Health literacy involves the information that people need to be able to make good decisions about their health. Health literacy can help us prevent health problems and protect our health, and better manage health problems and health-related situations that may happen.There are two definitions of health literacy:
Personal health literacy is how well a person can find and understand the health information and services they need. It is also about using that information and those services to make good health decisions.
Organizational health literacy is about how well and equitably organizations help people find the health information and services that they need. It includes helping them understand and use that information to make good health decisions.
Health literacy is important for everyone because taking care of our health is part of everyday life, not just when we visit a doctor, clinic, or hospital. It can affect your ability to:
- Make good decisions about your health.
- Get the medical care you need. This includes preventative care which can help prevent disease.
- Take your medicines correctly.
- Manage a disease, especially a chronic disease.
- Lead a healthy lifestyle.
According to the Health Resources and Services Administration, low health literacy is more prevalent among older adults, minority populations, people with low socioeconomic status, and medically under-served people (or people who live in communities or facilities without many medical, dental, and/or mental health providers). People with low health literacy may have difficulty with:
- Locating providers and services
- Filling out complex health forms
- Sharing their medical history with providers
- Finding preventative care resources
- Knowing the connection between behaviors and health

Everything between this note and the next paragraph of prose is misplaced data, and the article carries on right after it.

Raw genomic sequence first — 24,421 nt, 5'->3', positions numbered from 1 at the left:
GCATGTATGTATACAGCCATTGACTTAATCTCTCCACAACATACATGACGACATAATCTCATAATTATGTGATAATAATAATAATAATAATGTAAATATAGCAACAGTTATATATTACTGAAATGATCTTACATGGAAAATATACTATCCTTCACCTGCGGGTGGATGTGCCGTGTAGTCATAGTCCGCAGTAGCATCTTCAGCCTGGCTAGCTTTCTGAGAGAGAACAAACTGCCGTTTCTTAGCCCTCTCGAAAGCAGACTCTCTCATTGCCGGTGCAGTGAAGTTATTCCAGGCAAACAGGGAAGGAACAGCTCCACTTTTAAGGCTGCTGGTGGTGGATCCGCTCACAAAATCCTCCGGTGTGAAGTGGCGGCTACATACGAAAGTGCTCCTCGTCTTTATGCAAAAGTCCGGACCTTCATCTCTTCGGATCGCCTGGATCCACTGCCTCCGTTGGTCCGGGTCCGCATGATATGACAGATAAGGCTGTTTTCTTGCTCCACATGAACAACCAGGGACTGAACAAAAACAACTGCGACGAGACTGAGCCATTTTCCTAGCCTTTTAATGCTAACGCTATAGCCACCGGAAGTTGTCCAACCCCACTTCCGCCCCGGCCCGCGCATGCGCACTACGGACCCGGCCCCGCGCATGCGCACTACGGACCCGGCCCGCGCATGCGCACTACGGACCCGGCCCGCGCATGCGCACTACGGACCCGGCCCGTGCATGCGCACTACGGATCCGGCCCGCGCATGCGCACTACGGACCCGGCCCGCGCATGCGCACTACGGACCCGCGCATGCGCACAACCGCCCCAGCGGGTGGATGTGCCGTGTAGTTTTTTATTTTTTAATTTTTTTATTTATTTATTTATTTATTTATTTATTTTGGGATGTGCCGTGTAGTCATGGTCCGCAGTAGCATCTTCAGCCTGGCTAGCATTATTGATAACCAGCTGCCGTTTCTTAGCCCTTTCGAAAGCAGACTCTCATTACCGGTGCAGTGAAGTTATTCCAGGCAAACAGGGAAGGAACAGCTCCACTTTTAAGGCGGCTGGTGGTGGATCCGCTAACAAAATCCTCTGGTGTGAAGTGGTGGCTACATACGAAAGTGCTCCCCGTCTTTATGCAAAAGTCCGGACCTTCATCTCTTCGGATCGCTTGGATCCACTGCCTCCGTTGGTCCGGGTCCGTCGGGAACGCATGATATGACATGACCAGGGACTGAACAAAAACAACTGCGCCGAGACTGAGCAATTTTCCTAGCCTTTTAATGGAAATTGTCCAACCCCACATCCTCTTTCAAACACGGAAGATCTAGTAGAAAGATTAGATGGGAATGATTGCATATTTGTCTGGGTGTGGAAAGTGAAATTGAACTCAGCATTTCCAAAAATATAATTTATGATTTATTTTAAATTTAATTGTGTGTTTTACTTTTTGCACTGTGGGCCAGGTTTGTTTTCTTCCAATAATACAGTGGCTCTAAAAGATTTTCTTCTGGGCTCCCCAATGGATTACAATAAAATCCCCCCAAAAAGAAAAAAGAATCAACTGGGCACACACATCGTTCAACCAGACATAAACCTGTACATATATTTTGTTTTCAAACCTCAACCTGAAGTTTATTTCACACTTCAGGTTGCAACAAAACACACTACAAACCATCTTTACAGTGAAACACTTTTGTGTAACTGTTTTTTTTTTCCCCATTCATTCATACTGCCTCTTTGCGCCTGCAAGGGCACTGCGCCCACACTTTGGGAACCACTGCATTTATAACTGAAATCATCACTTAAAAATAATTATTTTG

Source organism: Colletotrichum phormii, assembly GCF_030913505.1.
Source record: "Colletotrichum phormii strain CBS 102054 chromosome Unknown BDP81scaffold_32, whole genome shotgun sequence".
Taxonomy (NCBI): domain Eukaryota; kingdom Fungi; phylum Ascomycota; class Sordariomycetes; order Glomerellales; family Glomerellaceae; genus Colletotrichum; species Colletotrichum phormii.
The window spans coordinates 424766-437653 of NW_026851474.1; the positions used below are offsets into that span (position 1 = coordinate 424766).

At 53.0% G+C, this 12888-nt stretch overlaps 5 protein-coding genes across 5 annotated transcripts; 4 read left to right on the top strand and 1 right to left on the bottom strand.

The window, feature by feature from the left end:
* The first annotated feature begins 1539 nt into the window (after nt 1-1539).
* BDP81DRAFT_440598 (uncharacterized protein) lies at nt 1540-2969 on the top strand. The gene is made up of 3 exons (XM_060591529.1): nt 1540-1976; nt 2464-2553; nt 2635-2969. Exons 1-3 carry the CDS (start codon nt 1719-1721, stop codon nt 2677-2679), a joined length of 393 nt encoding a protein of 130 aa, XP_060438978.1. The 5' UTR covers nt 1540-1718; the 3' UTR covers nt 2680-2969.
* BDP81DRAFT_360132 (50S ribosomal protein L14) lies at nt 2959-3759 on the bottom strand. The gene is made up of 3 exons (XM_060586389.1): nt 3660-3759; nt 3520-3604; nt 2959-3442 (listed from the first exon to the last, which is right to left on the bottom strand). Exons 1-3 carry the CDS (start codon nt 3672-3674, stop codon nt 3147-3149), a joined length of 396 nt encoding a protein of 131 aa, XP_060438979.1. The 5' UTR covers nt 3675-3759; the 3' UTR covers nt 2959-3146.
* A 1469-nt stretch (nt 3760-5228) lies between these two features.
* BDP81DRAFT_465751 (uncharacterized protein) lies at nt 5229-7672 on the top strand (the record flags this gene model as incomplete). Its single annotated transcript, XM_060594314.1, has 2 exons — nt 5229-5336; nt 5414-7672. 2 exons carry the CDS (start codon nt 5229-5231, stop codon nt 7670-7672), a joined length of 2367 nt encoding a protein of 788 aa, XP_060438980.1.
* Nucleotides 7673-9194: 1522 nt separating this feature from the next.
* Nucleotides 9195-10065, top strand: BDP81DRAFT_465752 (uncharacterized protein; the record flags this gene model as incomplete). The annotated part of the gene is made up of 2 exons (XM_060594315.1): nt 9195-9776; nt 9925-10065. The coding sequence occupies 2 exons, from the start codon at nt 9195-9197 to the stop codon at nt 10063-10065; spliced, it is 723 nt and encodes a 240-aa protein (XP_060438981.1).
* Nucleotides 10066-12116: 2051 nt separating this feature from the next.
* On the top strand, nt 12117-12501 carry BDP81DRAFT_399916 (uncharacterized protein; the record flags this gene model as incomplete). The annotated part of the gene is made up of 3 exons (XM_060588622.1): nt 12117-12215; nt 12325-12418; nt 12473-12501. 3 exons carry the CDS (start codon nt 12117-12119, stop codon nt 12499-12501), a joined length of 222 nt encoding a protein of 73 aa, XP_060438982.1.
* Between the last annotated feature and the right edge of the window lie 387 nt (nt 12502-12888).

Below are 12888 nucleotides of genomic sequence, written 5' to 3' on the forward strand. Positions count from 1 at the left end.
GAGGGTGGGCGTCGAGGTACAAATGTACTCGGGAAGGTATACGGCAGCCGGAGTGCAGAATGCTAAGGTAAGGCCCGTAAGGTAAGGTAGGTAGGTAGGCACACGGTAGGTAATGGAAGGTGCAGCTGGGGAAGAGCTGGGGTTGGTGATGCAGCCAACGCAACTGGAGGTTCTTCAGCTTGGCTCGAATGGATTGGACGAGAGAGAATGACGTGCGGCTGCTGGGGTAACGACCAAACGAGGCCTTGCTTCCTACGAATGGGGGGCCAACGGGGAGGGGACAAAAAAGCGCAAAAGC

- Understanding the directions on medicine
How well you and your health care provider communicate with each other is an important part of getting good health care and improving your health literacy. The doctors, nurses, dietitians, and other health care providers you come in contact with are there to help you and you can make the most of your in-person or telehealth appointments by:
- Before the appointment, write down:
- your health concerns, any allergies you have, and all of the medicines, herbs, or vitamins you take
- a description of the symptoms you are having – when they started, what makes them better, what makes them worse, and any treatment you’ve already had for them
- Ask a friend or family member you trust to be with you during the appointment
- Take notes during your appointment
- Learn how to access your medical records so you can keep track of your lab results, diagnoses, treatment plans, and medications
- Ask for your health care provider’s contact information and find out the best way to communicate with them (phone, email, etc.)
- If you don’t understand your diagnosis and any treatments, ask questions until you do understand. Your healthcare provider can also give you written instructions if you ask for them.
- Here are more tips you can use before, during, and after your healthcare appointments
U.S. Department of Health and Human Services, Office of Disease Prevention and Health Promotion. Healthy People 2030: Health Literacy in Healthy People
Information compiled by Adriene Worthington MEd, RDN, LDN